04 June, 2018
From VOA Learning English, this is the Health & Lifestyle report.
An outbreak of a brain-destroying virus is currently happening in the Kerala state of India.
The number of people
So far, the Nipah virus has killed more than a dozen people. The victims include a 31-year old nurse in Kerala. Lini Puthussery was part of a team treating the first Nipah patients. She was also a wife and the mother of two young children. Her body was cremated quickly so the infection would not spread.
Health officials are most concerned about the high mortality rate of the disease. The World Health Organization (WHO) lists the Nipah virus as a developing disease that could cause a global pandemic. Ebola and Zika are also on this list.
Symptoms of Nipah
Those who contract Nipah show signs of the disease quickly. Early signs include fever, sleepiness, vomiting and mental confusion.
An infected person may also suffer from a cough or have difficulty breathing. As the disease progresses, signs often include uncontrollable shaking and encephalitis, or swelling of the brain.
Experts at the WHO say these symptoms can progress to a coma within 24-48 hours.
The Centers for Disease Control and Prevention in the United States explains on its website that "transmission of Nipah virus to humans may occur after direct contact with infected bats, infected pigs, or from other NiV (Nipah virus) infected people."
The WHO includes all animals in its explanation. "Nipah virus can be transmitted to humans from animals (such as bats or pigs), or contaminated foods and can also be transmitted directly from human-to-human."
The CDC explains that the Nipah virus is named for a village in Malaysia. Nipah was first discovered there in 1999. At that time, the virus mostly infected pig farmers and those who had contact with pigs. At least 300 people in Malaysia and Singapore were infected, and more than 100 people died.
The CDC adds that, to control that outbreak, officials killed more than one million pigs. In this outbreak bats infected pigs and then pigs infected humans. There was no occurrence of person-to-person transmission in this outbreak.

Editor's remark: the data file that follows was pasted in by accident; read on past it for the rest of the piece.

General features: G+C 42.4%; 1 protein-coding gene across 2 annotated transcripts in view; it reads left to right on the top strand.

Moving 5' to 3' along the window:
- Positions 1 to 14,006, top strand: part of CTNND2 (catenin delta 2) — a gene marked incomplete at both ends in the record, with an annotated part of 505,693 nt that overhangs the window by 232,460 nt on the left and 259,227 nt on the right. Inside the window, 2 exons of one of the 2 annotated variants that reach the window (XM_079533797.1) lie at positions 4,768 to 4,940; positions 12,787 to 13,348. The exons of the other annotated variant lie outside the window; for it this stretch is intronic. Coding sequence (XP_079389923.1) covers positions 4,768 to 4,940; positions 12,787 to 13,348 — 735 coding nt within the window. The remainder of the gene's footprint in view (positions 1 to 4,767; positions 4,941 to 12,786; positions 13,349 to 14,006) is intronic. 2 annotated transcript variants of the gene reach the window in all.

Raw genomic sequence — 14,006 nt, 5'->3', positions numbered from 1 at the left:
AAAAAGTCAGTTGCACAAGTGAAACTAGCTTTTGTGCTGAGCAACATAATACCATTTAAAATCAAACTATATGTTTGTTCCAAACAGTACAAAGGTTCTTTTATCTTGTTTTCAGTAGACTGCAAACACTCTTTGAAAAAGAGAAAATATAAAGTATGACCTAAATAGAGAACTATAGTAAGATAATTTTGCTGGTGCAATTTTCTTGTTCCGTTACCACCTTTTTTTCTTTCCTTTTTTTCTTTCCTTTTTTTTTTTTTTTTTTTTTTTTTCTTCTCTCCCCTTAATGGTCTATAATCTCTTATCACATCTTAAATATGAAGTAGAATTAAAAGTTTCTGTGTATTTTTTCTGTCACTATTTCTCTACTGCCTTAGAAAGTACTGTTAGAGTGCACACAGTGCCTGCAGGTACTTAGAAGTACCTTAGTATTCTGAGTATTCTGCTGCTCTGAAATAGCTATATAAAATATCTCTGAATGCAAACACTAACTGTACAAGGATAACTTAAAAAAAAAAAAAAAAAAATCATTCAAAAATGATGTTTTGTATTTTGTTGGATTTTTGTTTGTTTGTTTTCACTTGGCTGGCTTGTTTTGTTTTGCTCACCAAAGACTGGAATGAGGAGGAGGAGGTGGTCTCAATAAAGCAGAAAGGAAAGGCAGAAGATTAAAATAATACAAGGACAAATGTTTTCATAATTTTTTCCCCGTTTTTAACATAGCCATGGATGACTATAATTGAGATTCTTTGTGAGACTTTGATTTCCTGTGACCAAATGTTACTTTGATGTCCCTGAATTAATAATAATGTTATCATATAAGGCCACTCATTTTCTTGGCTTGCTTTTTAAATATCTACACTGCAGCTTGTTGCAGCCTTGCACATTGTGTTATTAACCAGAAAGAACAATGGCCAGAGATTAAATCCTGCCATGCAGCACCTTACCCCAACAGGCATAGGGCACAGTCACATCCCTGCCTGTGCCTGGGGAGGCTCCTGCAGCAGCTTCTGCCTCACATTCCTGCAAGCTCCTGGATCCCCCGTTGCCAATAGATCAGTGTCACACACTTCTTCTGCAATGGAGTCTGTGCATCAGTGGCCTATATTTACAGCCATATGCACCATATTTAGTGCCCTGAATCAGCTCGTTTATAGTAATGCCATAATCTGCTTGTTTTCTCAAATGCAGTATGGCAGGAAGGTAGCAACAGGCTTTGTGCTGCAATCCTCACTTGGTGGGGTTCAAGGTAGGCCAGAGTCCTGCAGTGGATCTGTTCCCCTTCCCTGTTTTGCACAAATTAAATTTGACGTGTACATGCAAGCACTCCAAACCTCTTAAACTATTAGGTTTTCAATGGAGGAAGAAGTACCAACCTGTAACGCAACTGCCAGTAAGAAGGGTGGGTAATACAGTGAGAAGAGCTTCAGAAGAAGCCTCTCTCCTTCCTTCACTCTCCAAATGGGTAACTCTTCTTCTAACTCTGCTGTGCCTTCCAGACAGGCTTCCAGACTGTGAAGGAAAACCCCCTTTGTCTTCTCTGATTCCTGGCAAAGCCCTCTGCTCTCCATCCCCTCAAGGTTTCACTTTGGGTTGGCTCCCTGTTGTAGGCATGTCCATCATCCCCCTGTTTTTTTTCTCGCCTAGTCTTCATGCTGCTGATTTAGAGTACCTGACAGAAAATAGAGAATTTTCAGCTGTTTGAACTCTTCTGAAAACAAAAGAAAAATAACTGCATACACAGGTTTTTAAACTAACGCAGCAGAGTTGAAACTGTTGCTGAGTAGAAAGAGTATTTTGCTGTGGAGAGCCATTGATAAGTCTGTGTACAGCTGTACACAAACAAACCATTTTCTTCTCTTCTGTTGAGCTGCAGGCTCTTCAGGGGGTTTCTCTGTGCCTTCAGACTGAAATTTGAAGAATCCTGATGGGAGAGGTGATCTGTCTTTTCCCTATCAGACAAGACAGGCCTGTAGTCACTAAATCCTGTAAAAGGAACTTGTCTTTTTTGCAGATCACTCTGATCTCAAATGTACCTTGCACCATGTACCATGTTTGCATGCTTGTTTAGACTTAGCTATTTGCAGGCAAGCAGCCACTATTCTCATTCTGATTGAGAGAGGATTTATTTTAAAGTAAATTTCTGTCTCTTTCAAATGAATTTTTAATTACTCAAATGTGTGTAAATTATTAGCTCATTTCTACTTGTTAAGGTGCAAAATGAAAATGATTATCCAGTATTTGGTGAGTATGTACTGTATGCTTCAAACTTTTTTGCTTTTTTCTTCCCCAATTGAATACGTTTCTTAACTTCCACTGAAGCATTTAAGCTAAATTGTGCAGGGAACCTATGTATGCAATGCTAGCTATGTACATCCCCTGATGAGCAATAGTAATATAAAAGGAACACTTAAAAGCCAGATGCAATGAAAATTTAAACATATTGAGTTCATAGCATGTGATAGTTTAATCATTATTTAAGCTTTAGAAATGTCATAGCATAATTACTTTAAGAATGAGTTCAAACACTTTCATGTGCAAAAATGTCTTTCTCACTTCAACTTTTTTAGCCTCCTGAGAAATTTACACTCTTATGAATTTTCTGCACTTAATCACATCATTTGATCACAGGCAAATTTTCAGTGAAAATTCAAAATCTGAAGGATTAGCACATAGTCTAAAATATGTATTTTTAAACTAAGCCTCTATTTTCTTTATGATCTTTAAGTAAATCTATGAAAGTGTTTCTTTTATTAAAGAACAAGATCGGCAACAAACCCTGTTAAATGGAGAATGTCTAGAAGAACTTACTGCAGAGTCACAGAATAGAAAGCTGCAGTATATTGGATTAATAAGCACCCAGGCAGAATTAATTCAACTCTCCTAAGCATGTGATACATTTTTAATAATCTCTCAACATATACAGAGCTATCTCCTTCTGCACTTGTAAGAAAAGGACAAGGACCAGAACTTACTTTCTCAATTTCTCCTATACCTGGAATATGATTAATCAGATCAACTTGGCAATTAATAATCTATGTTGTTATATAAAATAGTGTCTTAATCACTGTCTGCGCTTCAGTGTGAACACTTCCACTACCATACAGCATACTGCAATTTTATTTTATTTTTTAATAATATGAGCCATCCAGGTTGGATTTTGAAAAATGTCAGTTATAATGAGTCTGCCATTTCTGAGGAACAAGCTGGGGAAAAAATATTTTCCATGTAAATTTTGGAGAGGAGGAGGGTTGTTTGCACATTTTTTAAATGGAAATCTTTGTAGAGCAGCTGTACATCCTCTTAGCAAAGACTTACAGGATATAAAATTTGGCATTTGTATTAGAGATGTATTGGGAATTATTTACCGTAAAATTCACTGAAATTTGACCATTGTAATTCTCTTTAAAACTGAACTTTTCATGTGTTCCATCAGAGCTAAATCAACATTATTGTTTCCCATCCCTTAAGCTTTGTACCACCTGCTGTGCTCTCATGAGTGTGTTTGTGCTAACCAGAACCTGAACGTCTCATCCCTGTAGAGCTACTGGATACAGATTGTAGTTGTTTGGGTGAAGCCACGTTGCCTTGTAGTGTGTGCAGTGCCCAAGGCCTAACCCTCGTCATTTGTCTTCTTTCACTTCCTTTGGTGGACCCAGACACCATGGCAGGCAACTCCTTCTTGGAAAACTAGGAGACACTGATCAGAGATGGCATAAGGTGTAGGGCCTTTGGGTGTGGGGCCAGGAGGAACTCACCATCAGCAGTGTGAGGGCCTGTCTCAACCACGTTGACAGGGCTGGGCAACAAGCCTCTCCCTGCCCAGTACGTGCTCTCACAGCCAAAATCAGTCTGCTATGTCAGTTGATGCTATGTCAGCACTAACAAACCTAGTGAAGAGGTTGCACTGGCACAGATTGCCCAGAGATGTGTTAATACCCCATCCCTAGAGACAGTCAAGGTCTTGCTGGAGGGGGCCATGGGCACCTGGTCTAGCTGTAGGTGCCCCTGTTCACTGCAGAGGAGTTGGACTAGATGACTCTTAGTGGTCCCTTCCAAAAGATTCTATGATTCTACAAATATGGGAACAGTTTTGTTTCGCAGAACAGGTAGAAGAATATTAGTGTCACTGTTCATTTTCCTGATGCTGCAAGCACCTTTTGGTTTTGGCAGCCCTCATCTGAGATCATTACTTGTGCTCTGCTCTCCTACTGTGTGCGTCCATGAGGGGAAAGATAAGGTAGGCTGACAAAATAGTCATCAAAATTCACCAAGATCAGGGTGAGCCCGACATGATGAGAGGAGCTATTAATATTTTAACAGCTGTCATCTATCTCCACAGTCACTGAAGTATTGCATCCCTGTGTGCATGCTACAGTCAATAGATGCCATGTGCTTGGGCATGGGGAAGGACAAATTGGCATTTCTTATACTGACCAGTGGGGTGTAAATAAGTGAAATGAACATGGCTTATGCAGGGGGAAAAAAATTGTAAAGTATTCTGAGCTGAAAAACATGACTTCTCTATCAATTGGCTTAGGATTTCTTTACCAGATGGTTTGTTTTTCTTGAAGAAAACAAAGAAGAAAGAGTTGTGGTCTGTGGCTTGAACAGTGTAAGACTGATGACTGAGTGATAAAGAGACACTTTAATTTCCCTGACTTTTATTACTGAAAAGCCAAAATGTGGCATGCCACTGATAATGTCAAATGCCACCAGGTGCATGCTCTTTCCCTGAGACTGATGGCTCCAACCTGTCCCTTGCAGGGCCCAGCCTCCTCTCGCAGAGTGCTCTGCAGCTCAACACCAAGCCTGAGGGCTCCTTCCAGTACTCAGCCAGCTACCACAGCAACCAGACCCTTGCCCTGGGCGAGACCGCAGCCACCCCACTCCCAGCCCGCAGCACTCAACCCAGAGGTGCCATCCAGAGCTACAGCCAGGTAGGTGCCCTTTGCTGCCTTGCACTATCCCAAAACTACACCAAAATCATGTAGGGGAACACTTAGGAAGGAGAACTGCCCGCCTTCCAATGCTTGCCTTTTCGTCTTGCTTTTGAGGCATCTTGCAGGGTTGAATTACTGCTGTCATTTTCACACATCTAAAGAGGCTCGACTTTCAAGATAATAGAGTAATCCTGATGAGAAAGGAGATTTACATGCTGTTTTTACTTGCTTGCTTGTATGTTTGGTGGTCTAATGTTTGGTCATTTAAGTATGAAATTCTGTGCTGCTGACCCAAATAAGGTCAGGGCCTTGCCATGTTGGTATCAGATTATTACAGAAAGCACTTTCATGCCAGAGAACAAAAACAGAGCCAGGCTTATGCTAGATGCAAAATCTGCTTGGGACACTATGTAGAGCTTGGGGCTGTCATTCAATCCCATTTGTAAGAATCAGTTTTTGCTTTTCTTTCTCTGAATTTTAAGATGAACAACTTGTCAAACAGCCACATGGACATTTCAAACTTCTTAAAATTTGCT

However, in Bangladesh and India the CDC states that person-to-person transmission is "regularly reported."
Its site adds that this "is most commonly seen in the family and caregivers of Nipah virus-infected patients." In this area, people can also get Nipah from contact with infected bats.
The Science News website reports that there was a Nipah outbreak in Bangladesh from 2001 to 2007. People caught the disease after drinking contaminated fruit fluids that virus-carrying bats had also drank.
There is no cure for Nipah or vaccine to protect against it.
And that's the Health & Lifestyle report. I'm Anna Matteo.
Anna Matteo wrote this story for VOA Learning English. Kelly Jean Kelly was the editor.
Words in This Story
mortality – n. the number of deaths in a given time or place
cremate – v. to burn (the body of a person who has died)
contract – v. to become ill with (a disease)
pandemic – n. an occurrence in which a disease spreads very quickly and affects a large number of people over a wide area or throughout the world
occurrence – n. something that happens
contaminate – v. to make (something) dangerous, dirty, or impure by adding something harmful or undesirable to it
encephalitis – n. medical inflammation of the brain that is caused especially by infection with a virus (such as herpes simplex or West Nile virus) or less commonly by bacterial or fungal infection or autoimmune reaction
coma – n. a state in which a sick or injured person is unconscious for a long time
transmission – n. the act or process by which something is spread or passed from one person or thing to another
vaccine – n. a substance that is usually injected into a person or animal to protect against a particular disease